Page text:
July 22, 2002
It was supposed to be a honeymoon for a newlywed couple and an all-around family vacation, but disputes over bees and carbon-dioxide gas tanks kept the Afkhami family of Gaithersburg from enjoying their planned cruise.
Now the family is suing Carnival Cruise Lines, claiming racial discrimination after Carnival removed them from two of its ships.
"We are very frustrated," said Farbod Afkhami, one of the six plaintiffs in a lawsuit filed July 2 against the world's largest cruise line. "We are going after [Carnival] for sure, even if that means to the Florida Supreme Court."
The family said they were denied passage on the ships because of their Arab heritage, though all became U.S. citizens since leaving Iran in 1984, said the family's attorney, Anthony Fatemi.
On Jan. 6, the Afkhami family drove to the Port of Miami from Maryland to take their seven-day Western Caribbean cruise on Carnival's Victory ship, Mr. Fatemi said.
The trouble started when ship officials removed the family for having roughly 160 honeybees in their luggage. Mr. Afkhami, 31, an engineer, said he and his sister, Anahita Afkhami, 41, a bank associate, have multiple sclerosis and use the venom from bees as a treatment.
"It was obvious that the younger Afkhamis had disabilities and were in wheelchairs that would show the people at the gate they used the bees for medicinal purposes," said Mr. Fatemi, who asked to speak for the family.
Carnival Cruise Line spokesman Tim Gallagher said the family was displaying "suspicious activity" before the bees were found. "The family was making multiple exits and re-entries onto the ship that made us suspicious," he said. "They also tried to smuggle 160 bees on board without our knowledge or consent."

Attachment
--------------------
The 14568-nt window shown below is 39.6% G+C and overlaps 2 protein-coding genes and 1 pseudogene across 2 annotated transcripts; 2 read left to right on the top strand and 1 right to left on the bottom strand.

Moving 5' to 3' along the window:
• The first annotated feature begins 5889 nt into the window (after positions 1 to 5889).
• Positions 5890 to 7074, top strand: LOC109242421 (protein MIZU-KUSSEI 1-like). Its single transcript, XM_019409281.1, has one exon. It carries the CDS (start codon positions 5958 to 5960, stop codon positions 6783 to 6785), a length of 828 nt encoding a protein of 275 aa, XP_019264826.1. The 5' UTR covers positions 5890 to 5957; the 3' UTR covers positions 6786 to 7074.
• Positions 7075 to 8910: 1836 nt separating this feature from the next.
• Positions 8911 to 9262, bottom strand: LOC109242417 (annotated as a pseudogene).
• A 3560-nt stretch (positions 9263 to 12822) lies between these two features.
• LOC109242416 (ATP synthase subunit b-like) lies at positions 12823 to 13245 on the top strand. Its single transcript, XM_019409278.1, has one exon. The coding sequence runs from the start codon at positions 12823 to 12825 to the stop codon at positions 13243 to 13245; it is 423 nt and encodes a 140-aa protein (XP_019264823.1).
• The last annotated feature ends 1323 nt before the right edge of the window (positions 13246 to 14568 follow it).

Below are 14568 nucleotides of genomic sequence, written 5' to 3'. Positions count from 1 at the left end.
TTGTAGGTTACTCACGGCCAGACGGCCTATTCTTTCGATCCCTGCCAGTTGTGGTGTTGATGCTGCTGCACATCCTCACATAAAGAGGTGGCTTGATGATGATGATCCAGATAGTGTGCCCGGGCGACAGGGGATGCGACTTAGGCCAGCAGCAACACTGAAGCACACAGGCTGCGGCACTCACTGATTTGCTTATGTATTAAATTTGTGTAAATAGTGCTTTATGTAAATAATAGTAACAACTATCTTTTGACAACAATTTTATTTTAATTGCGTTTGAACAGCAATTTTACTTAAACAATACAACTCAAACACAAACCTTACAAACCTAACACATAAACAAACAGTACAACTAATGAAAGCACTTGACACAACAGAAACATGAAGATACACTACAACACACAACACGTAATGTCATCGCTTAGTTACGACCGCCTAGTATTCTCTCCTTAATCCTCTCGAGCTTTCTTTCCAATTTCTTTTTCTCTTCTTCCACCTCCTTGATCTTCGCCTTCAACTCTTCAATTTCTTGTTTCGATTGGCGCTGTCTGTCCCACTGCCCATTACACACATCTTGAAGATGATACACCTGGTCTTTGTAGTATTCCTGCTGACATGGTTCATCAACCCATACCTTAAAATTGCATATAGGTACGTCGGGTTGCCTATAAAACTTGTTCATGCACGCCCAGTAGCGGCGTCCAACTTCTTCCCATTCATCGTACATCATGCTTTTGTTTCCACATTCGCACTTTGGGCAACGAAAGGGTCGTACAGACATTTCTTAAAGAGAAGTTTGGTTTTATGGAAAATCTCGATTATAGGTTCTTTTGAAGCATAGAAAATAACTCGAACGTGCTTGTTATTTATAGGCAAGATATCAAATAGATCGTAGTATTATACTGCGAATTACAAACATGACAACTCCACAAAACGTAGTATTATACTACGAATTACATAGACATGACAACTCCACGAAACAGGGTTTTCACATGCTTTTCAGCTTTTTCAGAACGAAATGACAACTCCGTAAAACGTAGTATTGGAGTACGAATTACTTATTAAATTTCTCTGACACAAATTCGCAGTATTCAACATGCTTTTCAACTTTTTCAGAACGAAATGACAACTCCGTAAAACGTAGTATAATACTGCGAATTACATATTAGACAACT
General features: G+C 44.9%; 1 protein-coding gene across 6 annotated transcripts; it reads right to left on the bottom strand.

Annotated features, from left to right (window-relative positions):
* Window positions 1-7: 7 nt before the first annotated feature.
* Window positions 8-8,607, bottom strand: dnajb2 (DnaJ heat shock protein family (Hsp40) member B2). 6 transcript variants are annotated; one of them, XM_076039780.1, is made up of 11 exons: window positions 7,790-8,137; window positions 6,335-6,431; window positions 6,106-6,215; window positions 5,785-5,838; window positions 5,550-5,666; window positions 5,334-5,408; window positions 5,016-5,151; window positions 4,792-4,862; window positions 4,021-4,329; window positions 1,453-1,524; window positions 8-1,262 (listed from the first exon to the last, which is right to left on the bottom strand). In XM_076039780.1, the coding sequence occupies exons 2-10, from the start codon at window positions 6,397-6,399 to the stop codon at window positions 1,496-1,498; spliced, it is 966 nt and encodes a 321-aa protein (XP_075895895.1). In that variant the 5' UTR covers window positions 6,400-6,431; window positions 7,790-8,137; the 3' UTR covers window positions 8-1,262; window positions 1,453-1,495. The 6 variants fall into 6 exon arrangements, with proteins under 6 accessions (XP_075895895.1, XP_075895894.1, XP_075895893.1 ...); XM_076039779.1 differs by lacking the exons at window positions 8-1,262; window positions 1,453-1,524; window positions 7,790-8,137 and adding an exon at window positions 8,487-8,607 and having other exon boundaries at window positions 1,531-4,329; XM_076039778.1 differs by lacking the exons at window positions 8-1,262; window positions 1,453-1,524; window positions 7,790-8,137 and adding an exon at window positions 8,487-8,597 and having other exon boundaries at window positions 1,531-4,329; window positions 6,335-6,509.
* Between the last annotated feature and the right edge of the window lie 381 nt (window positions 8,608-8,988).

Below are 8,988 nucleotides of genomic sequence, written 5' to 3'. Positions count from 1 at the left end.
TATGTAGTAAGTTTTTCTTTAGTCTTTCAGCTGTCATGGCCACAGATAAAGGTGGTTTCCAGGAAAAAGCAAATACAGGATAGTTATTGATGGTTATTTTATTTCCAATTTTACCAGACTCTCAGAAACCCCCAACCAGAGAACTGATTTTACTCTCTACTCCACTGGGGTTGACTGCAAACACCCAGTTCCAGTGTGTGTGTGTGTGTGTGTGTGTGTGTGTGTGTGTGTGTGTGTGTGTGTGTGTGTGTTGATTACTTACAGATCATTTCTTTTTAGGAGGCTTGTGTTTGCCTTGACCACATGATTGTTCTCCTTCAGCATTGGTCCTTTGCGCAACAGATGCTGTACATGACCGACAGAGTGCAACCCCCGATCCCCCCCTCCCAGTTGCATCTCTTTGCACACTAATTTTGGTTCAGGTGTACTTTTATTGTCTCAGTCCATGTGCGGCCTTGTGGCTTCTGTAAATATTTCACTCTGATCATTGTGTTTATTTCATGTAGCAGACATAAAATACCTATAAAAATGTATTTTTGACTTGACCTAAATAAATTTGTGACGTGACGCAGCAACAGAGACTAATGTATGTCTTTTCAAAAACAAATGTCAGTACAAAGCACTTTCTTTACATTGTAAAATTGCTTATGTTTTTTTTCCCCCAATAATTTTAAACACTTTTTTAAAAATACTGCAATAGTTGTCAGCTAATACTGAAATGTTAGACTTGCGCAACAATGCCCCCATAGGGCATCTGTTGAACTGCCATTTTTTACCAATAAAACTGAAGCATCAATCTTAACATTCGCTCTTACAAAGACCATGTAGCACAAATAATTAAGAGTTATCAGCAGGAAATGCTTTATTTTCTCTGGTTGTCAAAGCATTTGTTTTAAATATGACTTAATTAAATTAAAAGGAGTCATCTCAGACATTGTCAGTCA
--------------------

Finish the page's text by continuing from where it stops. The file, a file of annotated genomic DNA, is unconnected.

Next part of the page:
Mr. Gallagher said the lawsuit, which is being amended, will not have any effect on the Miami company and is "without merit."
Mr. Fatemi said the family notified officials at the gate, though he did not know whether anyone tried to alert Carnival officials before they reached the port.
Mr. Afkhami said he and his wife, Shabanz Teherkhanl, 24, remained in the two cabins with his sister, their parents, Ali, 72, and Fatemeh, 61, who are retired, and their brother, Mehran, 41, who is mentally disabled.
Mr. Gallagher said electronic security cards issued to all passengers documented the entries and exits of family members. He said it was the first time anyone had tried bringing bees on board a ship and that the insects were not permitted, regardless of medical use, because of agricultural laws and liability issues.
Florida's agriculture department concluded they were normal honeybees and not African or killer bees, spokesman Laurence Cutts said.
John Richert, professor of neurology at Georgetown University, said the use of bee venom "offers scientifically no real benefit to patients" and "is a mistake for somebody who has chosen to use FDA-approved remedies and looks to it as a better treatment."
After the disembarkment, the family purchased tickets for the Imagination ship that was leaving from Miami the next day. Mr. Afkhami said the family was reimbursed "maybe 5 percent of the first ship ticket" that ended up totaling more than $7,000.
This time, they left the bees on shore but were confronted by officials for having pressurized gas tanks, often used to keep carbonated drinks, outside their cabins, Mr. Fatemi said.
"We believe that the officials placed the family's luggage tags on these tanks as a pretext of getting them off the ship," Mr. Fatemi said.
During Carnival's in-house legal counsel session concerning the lawsuit, Mr. Fatemi said, Carnival conceded that the gas tanks belonged to a restaurant on the ship but refused to say how they got among the luggage or why the family's tags were on them.
Mr. Gallagher said he had not heard the legal counsel's acknowledgement and couldn't confirm it.
After talking with Carnival officials, the Afkhami family left the ship
and drove back to Maryland.
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